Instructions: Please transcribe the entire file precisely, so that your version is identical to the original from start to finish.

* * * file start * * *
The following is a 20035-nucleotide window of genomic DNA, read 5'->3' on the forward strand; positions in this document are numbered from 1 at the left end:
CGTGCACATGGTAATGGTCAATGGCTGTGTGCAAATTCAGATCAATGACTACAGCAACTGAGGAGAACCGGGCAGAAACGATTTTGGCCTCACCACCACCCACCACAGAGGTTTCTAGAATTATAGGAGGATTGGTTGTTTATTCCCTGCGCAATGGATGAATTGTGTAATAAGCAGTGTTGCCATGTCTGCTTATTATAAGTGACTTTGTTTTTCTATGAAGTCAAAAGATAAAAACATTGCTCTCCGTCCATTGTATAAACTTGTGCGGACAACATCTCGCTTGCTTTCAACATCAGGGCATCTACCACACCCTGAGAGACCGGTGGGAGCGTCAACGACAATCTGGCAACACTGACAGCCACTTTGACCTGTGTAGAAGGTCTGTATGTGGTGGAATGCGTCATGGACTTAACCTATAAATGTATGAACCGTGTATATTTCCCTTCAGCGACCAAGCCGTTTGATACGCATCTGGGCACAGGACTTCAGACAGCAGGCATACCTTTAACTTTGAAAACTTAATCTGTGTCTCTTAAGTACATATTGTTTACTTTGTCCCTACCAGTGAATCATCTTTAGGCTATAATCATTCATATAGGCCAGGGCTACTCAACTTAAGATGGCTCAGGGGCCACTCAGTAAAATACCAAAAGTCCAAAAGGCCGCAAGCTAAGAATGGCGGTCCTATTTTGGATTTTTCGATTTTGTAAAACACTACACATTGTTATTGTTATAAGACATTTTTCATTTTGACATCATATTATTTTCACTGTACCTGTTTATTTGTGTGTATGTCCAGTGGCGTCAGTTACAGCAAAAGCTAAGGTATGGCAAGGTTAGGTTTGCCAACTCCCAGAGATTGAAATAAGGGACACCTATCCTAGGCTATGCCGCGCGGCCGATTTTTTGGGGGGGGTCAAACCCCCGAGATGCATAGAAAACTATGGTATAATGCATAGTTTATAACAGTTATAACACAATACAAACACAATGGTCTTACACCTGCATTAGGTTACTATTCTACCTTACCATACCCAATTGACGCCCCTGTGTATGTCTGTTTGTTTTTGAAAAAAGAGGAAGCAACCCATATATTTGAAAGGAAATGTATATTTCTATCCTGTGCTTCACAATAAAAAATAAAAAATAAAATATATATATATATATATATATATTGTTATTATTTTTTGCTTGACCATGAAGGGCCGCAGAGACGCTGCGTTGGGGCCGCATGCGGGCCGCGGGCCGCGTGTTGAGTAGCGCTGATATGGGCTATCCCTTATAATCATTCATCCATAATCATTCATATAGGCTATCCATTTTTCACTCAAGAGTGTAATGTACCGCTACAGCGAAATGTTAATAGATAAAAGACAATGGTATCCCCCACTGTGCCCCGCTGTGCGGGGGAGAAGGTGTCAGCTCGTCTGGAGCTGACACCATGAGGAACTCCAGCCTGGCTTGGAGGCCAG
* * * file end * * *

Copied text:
The following is a 20035-nucleotide window of genomic DNA, read 5'->3' on the forward strand; positions in this document are numbered from 1 at the left end:
CGTGCACATGGTAATGGTCAATGGCTGTGTGCAAATTCAGATCAATGACTACAGCAACTGAGGAGAACCGGGCAGAAACGATTTTGGCCTCACCACCACCCACCACAGAGGTTTCTAGAATTATAGGAGGATTGGTTGTTTATTCCCTGCGCAATGGATGAATTGTGTAATAAGCAGTGTTGCCATGTCTGCTTATTATAAGTGACTTTGTTTTTCTATGAAGTCAAAAGATAAAAACATTGCTCTCCGTCCATTGTATAAACTTGTGCGGACAACATCTCGCTTGCTTTCAACATCAGGGCATCTACCACACCCTGAGAGACCGGTGGGAGCGTCAACGACAATCTGGCAACACTGACAGCCACTTTGACCTGTGTAGAAGGTCTGTATGTGGTGGAATGCGTCATGGACTTAACCTATAAATGTATGAACCGTGTATATTTCCCTTCAGCGACCAAGCCGTTTGATACGCATCTGGGCACAGGACTTCAGACAGCAGGCATACCTTTAACTTTGAAAACTTAATCTGTGTCTCTTAAGTACATATTGTTTACTTTGTCCCTACCAGTGAATCATCTTTAGGCTATAATCATTCATATAGGCCAGGGCTACTCAACTTAAGATGGCTCAGGGGCCACTCAGTAAAATACCAAAAGTCCAAAAGGCCGCAAGCTAAGAATGGCGGTCCTATTTTGGATTTTTCGATTTTGTAAAACACTACACATTGTTATTGTTATAAGACATTTTTCATTTTGACATCATATTATTTTCACTGTACCTGTTTATTTGTGTGTATGTCCAGTGGCGTCAGTTACAGCAAAAGCTAAGGTATGGCAAGGTTAGGTTTGCCAACTCCCAGAGATTGAAATAAGGGACACCTATCCTAGGCTATGCCGCGCGGCCGATTTTTTGGGGGGGGTCAAACCCCCGAGATGCATAGAAAACTATGGTATAATGCATAGTTTATAACAGTTATAACACAATACAAACACAATGGTCTTACACCTGCATTAGGTTACTATTCTACCTTACCATACCCAATTGACGCCCCTGTGTATGTCTGTTTGTTTTTGAAAAAAGAGGAAGCAACCCATATATTTGAAAGGAAATGTATATTTCTATCCTGTGCTTCACAATAAAAAATAAAAAATAAAATATATATATATATATATATATATTGTTATTATTTTTTGCTTGACCATGAAGGGCCGCAGAGACGCTGCGTTGGGGCCGCATGCGGGCCGCGGGCCGCGTGTTGAGTAGCGCTGATATGGGCTATCCCTTATAATCATTCATCCATAATCATTCATATAGGCTATCCATTTTTCACTCAAGAGTGTAATGTACCGCTACAGCGAAATGTTAATAGATAAAAGACAATGGTATCCCCCACTGTGCCCCGCTGTGCGGGGGAGAAGGTGTCAGCTCGTCTGGAGCTGACACCATGAGGAACTCCAGCCTGGCTTGGAGGCCAG